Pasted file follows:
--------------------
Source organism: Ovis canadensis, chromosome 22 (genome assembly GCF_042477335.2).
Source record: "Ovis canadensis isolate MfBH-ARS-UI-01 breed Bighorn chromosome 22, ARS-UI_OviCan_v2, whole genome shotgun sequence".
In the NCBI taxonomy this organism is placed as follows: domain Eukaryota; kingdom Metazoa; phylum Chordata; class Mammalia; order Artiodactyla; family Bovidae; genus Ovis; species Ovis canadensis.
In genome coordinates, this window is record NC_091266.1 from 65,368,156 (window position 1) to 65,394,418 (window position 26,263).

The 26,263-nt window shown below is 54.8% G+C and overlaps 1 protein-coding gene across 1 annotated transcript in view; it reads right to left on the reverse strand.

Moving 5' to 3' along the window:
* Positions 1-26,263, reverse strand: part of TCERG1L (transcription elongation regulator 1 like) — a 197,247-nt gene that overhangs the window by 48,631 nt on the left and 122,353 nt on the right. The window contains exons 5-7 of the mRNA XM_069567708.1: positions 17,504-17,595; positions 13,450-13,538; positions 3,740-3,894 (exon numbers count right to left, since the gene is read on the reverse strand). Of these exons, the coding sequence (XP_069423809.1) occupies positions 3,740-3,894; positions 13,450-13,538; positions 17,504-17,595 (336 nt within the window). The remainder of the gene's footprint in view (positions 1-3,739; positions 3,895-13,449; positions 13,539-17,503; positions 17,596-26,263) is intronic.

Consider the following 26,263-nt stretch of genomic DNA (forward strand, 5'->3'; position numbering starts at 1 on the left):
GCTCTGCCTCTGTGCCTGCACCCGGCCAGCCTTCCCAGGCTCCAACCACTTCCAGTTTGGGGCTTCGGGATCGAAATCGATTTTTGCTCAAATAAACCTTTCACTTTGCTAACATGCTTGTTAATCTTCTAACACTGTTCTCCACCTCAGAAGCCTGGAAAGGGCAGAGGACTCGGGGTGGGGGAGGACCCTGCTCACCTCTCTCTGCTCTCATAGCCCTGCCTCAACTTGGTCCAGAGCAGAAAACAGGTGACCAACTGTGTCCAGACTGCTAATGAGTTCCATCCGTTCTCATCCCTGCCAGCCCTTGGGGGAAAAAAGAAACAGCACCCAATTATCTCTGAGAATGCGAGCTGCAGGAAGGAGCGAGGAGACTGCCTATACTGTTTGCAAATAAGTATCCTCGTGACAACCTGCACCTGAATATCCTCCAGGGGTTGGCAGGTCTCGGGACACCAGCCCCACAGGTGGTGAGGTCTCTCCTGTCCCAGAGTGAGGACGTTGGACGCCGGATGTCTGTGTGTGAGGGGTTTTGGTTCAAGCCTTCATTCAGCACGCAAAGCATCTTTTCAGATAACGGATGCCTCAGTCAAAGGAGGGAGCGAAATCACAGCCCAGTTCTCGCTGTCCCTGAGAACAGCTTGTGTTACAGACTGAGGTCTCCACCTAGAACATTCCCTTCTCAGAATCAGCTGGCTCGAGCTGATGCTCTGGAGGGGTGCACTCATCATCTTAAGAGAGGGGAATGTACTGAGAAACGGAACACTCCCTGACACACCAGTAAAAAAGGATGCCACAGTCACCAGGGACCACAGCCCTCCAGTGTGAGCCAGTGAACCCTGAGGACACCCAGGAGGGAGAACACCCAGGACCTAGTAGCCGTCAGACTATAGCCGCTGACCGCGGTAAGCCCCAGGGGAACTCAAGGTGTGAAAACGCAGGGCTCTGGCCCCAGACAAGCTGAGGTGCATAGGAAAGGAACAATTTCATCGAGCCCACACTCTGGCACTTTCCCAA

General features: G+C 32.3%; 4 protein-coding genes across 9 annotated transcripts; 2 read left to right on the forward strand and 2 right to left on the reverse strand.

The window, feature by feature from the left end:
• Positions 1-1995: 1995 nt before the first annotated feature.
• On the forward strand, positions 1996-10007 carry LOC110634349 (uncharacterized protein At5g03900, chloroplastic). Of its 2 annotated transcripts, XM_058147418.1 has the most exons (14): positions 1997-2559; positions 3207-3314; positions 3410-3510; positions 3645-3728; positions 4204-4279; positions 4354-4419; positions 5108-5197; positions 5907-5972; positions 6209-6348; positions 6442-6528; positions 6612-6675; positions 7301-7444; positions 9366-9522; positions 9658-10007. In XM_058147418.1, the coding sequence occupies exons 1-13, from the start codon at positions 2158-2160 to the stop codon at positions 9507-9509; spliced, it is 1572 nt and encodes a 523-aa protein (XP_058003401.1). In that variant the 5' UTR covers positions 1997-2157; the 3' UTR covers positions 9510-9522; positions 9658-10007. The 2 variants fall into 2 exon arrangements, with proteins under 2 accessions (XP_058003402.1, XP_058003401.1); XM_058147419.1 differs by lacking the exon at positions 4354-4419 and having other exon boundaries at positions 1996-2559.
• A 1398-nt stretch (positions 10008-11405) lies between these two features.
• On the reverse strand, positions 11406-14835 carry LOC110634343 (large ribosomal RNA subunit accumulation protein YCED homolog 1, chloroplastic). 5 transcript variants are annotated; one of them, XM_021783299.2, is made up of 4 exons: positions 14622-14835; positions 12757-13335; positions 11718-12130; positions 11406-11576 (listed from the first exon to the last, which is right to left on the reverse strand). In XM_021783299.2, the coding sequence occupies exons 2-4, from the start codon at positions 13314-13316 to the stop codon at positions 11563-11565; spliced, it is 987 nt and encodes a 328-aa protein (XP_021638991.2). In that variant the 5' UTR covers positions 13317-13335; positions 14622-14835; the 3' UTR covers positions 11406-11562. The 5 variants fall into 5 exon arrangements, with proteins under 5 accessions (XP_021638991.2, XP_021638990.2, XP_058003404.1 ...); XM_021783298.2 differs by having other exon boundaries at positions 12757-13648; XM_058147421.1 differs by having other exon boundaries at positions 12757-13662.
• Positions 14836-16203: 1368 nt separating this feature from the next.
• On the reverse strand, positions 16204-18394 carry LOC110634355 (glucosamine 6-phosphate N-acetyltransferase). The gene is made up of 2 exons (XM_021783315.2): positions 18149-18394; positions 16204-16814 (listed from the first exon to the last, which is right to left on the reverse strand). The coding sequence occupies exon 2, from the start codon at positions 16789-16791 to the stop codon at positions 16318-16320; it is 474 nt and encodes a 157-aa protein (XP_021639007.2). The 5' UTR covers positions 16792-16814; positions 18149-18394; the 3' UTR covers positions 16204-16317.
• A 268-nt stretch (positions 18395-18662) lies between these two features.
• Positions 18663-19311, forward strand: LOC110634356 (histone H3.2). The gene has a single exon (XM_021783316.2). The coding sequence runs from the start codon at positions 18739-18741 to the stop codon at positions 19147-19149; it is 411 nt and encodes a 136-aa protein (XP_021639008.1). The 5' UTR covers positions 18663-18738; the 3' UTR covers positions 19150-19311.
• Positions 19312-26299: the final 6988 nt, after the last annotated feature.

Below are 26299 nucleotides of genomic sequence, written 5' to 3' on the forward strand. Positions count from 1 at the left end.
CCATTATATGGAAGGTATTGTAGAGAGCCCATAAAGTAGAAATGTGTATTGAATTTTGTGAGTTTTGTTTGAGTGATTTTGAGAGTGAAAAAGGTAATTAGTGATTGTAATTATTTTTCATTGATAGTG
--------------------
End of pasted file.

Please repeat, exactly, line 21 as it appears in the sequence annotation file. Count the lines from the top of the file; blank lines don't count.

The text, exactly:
Below are 26299 nucleotides of genomic sequence, written 5' to 3' on the forward strand. Positions count from 1 at the left end.